The exam period can be a difficult and stressful time – for teens and parents.
I’m particularly finding that this year as my 15 year old daughter is taking her all-important GCSE’s, and I’m finishing off a BA in English Literature. I’ve been studying part time, and it’s finally coming to an end with an exam on Shakespeare’s plays and sonnets in June.
I was tentative about starting a degree several years ago, alongside running a business with my husband and taking care of two young children. But I can honestly say – it was one of the best decisions I made.
On the whole, I’ve enjoyed the excuse to read, read, and read some more! Although, some of the tomes the course developers chose weren’t necessarily what I would have gone for… but there have been some wonderful discoveries I might never have found, such as The Awakening by Kate Chopin, an essential early American feminist text. The course has also re-awakened my interest into issues facing women: the course has a large focus on gender issues running through the selected texts, and this has re-invigorated my sense of injustice that still exists.
So, as both my daughter and myself are poring over our books of an evening, testing one another and panicking together, (as she keeps reminding me, I’m only taking one exam to her 16, but as I keep pointing out, it’s been a loooong time for me, honey), I have put together a little list of ideas for keeping those teens in your house going, (as well as any slightly older study buddies…);-
1. The Food of Love It might seem like a simple point, but just like you probably debated about whether breast or bottle milk was the best start for your tiny baby, giving your teenager (and yourself) the right nutrition during this stressful period is paramount. Food fuels the body as well as the brain, and a meal or snack made up of both complex carbs (whole grain pasta, rice and cereals), together with protein and healthy fats (such as eggs and nuts), will supply your teenager’s body with the fuel they need. During the revision time, when they might get in the habit of eating high sugar snacks and carbs constantly, make healthy options easily available. For example, some good crusty wholemeal bread toasted with peanut butter will give them a shot of protein as well as energy. Even a quick homemade pizza can be healthy and sustaining; try making your own wholemeal bases, or buy these in health stores, then top with goodies like tinned tuna fish and lots of tomatoes and brightly coloured peppers, to keep up the Vitamin C. A good option on the morning of the exam is a hard- boiled egg with wholemeal toast, as this provides Vitamin B to keep them going through the hard slog.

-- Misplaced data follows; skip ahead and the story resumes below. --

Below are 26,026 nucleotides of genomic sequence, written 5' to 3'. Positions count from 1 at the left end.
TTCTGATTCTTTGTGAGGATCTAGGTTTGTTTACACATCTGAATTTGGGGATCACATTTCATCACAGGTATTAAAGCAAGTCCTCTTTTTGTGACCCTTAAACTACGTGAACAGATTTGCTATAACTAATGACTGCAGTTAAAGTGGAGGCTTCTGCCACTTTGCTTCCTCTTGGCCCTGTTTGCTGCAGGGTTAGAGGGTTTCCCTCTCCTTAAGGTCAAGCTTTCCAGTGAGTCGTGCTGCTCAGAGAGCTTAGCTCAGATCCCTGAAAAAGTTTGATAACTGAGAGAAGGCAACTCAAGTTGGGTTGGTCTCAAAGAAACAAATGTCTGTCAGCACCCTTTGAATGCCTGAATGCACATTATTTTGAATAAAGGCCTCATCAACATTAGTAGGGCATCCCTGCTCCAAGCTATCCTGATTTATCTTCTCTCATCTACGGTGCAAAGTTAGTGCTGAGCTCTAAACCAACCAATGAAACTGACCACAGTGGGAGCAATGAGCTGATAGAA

2. Keep the Water Flowing Just like food sustenance, teenagers need a regular supply of fluids to avoid dehydration, especially as exams are often at the hottest time of the year. A lack of water can also lead to lack of focus, concentration and confused thought – the last thing they need in the middle of an exam. Try to encourage plain water, as many fizzy drinks and fruit juices contain high levels of sugar, which can actually cause impaired concentration.
3. Sleep and a Good Routine Again, this might seem like a no-brainer, but your teen needs lots of sleep to keep them re-energised for the next day. Often, if they are getting study leave from school, the temptation might be there to stay in bed until lunchtime, then stay up late studying. It’s much better to try to get them to stick to a regular routine during this time, and to get to bed at a reasonable hour too, especially if they have an exam the next day. Also, it’s a good idea to encourage them to come off any electronic devices, laptops, etc, at least half an hour before going to bed. This is because the light emitted from these devices causes a chemical called melatonin, which allows the brain to relax ready for sleep, to be suppressed, making it much more difficult to sleep.
4. Physical Exercise Aerobic exercise, where the heart pumps blood around the body, creating a healthy flow to the brain, is a great idea before a revision session. Just 20-30 minutes walking, cycling, running or swimming will do. Exercising outside also stimulates the production of endorphins, so where possible, this is a good option, as it will help to lift their mood. Another good option is to encourage meeting up with friends to engage in team sports. This keeps them in touch with their peers who are going through the same experience, as well as getting the heart pumping. Or what about just taking a walk together? It will do you just as much good as them!
5. Breaks and Leisure Time Don’t forget to let them have some fun! This is a hard time for them, and probably the first time they really feel the pressure to perform well at something which will inevitably affect their future. Rather than a punishing schedule, encouraging them to take regular breaks, perhaps taking a walk or meeting up with a friend, will help them to stop feeling overwhelmed. Work with them to build a realistic schedule before they start, ensuring they can identify where regular breaks and leisure time feature. In this way, they are much more likely to work hard in their allotted times, knowing they can enjoy their time off when it comes.
And lastly – Good Luck to all teens and Mature Students out there who are taking exams!